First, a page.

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Alternative Cars, Part 4 Human Powered

Sounds impossible...

by Julian Edgar

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Last week in Alternative Cars Part 3 we looked at the possibilities of turbine-powered cars. This time we look at vehicles powered by humans.

A human-powered vehicle sounds like an oxymoron. How can just legs power a vehicle? However that reaction is more an indictment of the limited variety of available vehicles than any intrinsic impossibility. If the vehicle weighs – say – 30kg, can carry a person and their goods, can keep them dry and protected from the weather, and can achieve reasonable speed and range for urban use, then by most broad definitions it’s a vehicle.

For many people and in many environments, it’s also quite a viable option.


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Human-powered vehicles that fit the above description already exist. They’re called velomobiles and are most popular in Europe.

The most frequently used configuration is a tricycle wheel arrangement, with two front steering wheels and a rear powered wheel. This format gives stability without the driveline requiring driveshafts with universal joints or a differential.

The rider lies back in a semi-recumbent seating position, so lowering the height of the vehicle and also providing greater comfort because of the large area of body support. The pedals are positioned forward of the rider and at, or a little above, the height of the seat base. The pedals, chain drive, gears and wheels all follow well-proven bicycle practice. For example, derailleur gears, internal hub gears, spoked wheels and so on are used.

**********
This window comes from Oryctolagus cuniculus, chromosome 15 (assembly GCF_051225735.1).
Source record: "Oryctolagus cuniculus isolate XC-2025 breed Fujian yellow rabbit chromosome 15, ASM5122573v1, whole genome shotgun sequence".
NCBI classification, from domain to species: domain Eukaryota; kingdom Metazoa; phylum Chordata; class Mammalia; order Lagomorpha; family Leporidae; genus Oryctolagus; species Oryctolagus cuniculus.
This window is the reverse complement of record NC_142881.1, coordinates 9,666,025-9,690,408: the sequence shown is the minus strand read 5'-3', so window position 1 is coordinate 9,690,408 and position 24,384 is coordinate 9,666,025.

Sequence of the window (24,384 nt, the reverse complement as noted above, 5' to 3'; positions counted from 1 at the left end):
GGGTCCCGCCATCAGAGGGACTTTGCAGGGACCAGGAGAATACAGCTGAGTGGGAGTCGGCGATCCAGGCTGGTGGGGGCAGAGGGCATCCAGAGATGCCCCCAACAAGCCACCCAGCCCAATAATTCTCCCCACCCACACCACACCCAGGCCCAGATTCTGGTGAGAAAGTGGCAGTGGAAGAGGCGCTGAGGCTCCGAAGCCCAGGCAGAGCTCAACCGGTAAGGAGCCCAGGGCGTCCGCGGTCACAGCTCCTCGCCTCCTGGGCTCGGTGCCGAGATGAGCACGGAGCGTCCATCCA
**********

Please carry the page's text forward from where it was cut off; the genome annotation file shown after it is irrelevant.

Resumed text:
Steering geometry of the front wheels is chosen to provide zero or negative scrub radius and Ackerman steering is usually implemented. Steering control is via fore-aft levers positioned either side of the seat or by a joy-stick-type of control between the rider’s legs. Suspension is often fitted.

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A key ingredient is a fully enveloping body work, either completely covering the rider or alternatively, allowing their head to remain exposed. These ultra lightweight bodies, that include an undertray, are shaped to give very low aerodynamic drag, vastly reducing the amount of required power needed at speeds over about 15 km/h. Compared with a conventional bicycle that on flat ground at 36 km/h requires a rider power of 345 watts to overcome wind resistance, a fully faired recumbent velomobile requires just 30 or 40 watts!

Some velomobiles are electrically-assisted and feature head- and tail-lights, windscreen wipers and indicators.


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The advantages of a human-powered velomobile are many. If the cost of food is ignored, running costs are very low – effectively free in fact. The exercise has major health benefits and emissions are zero.